I can live with this. In terms of profits, Siegel believes that the fundamentals are there.
The only thing Siegel sees that is holding back investors: “I’m increasingly believing what Federal Reserve Chairman Ben Bernanke called…the fiscal cliff that’s coming at year end, with $500 billion worth of taxes and spending hits. I think that’s really keeping a lid on the market.”
In March I posted some of my thoughts on future price behavior of the stock market and I have not changed my mind since then. However, I think that the European situation also keeps retarding stock performance.
Two indicators I referred to at that time that seem to bear some relationship to the stock market performance are an index of financial market confidence and an index of financial market liquidity. In early March, both indicators were pointing toward a stronger performance of stocks. Both have weakened slightly since then…and these movements can be explained by events in Europe.
One such confidence index is published by Barron’s and is the ratio of the yield on Barron’s Best Grade bonds and the yield on Barron’s Intermediate Grade bonds. A sign of confidence in the financial market occurs when this ratio goes up because investors are not requiring as big a premium in yields between these two grades of securities as were required before. This is usually a good sign that investors are willing to commit to the financial markets.
This calculation can be duplicated using information provided on the H-15 release of the Federal Reserve where the ratio of yield on Aaa-rated bonds to the yield on Baa-rated bonds can be calculated.
In the March post I wrote “Last year this confidence index reached a near-term peak in June and declined throughout the summer and fall until February of this year. It has since risen into the middle of March. The earlier period coincided with a lot of uncertainty in the U.S. economy and with the rising concern about the European sovereign debt situation. The pick-up in confidence came about as economic information seemed to improve and as the situation in the eurozone with respect to Greece improved.”
The Confidence Index hit a near-term peak in late March as concern over the European situation rose in world financial markets. This index still remains near recent highs.
The Liquidity Index measures how yield on U.S. government debt compares with the yield on high-grade corporate debt. Here one can go to the Federal Reserve release and calculate the ratio between the yield on 10-year U.S. government issues and the yield on Aaa-rated corporate issues. The higher this ratio, that is, the closer the Aaa-rated issues are trading relative to the government bond yield the more liquid the financial markets because money is flowing almost as easily into the corporate sector as it is into the most liquid market in the world, the market for U.S. Treasury issues.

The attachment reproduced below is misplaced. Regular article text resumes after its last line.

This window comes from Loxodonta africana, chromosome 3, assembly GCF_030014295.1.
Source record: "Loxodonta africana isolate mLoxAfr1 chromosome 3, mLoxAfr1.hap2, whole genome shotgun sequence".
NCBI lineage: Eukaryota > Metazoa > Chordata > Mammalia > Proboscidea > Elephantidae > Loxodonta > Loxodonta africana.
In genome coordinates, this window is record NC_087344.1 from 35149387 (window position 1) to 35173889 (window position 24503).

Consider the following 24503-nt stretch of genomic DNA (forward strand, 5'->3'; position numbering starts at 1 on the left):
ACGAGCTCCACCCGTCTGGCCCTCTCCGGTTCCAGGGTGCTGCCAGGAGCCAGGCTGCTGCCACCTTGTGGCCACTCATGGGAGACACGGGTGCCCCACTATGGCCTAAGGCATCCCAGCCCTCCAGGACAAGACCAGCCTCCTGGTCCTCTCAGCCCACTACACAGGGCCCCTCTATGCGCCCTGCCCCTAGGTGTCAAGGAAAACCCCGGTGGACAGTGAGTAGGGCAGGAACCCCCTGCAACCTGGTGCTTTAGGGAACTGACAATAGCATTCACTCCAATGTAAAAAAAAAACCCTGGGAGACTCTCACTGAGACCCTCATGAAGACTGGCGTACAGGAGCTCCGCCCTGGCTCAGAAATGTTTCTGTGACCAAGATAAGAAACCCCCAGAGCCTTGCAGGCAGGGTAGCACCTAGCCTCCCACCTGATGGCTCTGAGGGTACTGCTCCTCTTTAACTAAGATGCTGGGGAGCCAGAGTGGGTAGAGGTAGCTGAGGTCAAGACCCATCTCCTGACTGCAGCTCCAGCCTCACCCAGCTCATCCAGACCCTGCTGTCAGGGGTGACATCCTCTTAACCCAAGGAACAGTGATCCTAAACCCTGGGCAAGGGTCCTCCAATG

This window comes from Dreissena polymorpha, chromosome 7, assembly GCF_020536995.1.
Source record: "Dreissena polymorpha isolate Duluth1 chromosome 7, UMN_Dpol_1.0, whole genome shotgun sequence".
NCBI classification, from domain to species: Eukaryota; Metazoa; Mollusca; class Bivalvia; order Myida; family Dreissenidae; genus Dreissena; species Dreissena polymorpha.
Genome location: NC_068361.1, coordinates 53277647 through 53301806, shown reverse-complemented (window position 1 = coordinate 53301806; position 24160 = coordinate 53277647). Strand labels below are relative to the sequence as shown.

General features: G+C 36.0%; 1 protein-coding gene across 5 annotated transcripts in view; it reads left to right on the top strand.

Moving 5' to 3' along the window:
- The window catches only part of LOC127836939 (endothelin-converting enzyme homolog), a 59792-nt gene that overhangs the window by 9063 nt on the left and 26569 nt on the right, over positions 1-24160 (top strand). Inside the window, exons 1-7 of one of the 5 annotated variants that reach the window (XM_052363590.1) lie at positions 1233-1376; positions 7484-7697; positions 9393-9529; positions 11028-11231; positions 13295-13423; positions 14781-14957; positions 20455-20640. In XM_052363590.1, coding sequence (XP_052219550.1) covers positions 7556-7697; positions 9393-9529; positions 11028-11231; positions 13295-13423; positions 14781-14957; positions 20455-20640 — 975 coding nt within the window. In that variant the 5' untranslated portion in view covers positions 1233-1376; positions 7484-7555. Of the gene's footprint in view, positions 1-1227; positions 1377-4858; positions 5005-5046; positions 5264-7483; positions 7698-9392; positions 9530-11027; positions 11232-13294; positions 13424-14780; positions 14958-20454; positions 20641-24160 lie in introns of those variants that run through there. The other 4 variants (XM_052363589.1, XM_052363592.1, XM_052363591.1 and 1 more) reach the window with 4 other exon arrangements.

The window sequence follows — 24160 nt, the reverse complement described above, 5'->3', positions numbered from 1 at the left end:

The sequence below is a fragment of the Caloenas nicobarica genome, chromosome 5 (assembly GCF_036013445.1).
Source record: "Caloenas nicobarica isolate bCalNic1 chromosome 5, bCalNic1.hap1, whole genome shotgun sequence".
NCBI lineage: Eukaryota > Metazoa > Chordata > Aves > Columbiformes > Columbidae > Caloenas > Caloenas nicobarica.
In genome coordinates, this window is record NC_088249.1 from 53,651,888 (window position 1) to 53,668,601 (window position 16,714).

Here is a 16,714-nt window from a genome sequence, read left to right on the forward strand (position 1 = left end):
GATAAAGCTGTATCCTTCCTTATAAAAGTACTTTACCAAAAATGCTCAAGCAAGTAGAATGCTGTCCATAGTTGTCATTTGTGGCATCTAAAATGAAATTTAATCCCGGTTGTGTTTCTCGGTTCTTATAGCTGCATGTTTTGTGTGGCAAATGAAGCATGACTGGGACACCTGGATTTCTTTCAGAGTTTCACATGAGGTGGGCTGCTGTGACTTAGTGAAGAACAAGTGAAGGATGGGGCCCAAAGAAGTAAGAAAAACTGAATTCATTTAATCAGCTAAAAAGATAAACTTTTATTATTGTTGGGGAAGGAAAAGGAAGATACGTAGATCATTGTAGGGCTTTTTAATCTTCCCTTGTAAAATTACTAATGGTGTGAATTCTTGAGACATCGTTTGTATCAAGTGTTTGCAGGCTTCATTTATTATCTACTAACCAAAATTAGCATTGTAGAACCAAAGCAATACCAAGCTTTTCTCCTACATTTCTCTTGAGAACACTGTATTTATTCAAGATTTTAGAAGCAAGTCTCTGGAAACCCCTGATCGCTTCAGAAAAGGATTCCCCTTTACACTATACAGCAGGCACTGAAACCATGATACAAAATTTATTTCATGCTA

In March I wrote, “The liquidity index dropped through much of 2011 and bottomed out in December. This index has been rising since then into the middle of March. The decline occurred because so much money went into Treasury issues from other issues in the financial markets, a “move to quality.” Over the past few months we have seen a reversal in this as funds have flowed back into these other issues making the market, as a whole, more liquid.”
Well, guess what? With the recent buildup in concern over the financial situation in Europe, the “flight to quality” picked up again and vast amounts of money flowed into the U.S. Treasury market. This “flight to quality” also impacted the yield of German government debt. The movement had little impact on other financial market yields.
In the middle of March 2012, the yield on the 10-year US Treasury bond was in the 2.25% to 2.40% range. Now, the 10-year is trading in the 2.00% range.
In the middle of March 2012, the yield on the 10-year German bond was in 2.00% to 2.10% range. Currently, this bond is trading in the 1.70% to 1.80% range.
This “flight to quality” has impacted the Liquidity Index and produced a moderate drop in the relationship between government securities and high-grade corporate securities.
There is a correlation between each of these measures and the money flowing into the stock market. Right now, the Confidence Index seems to be holding its own, given the flows of funds in the financial markets, but the Liquidity Index has weakened.
Given past experience, I do not expect to see the stock market to move ahead to substantially higher levels until we see some further resolution of the financial situation in Europe. As long as the financial markets are focusing on “quality” and there is a remnant of the “flight to quality” remaining, stock market performance will remain relatively modest.
So, I am in agreement with Siegel on the future trajectory of the Dow Jones Industrial Average. I believe that the Dow Jones will reach 15,000 by the end of 2013. I believe that the economic situation can support such a rise. (See my post from March 30.)
I agree with Professor Siegel that we have a fiscal problem in the United States that must be dealt with in some manner by the end of this year and that this is a concern of investors.
However, I also believe that the European situation is impacting U.S. stock performance and this will tend to hold back the rise of stocks until the European Union reaches a more complete solution.
In general, therefore, I am looking forward to a strong movement in the stock market over the next 12 to 18 months.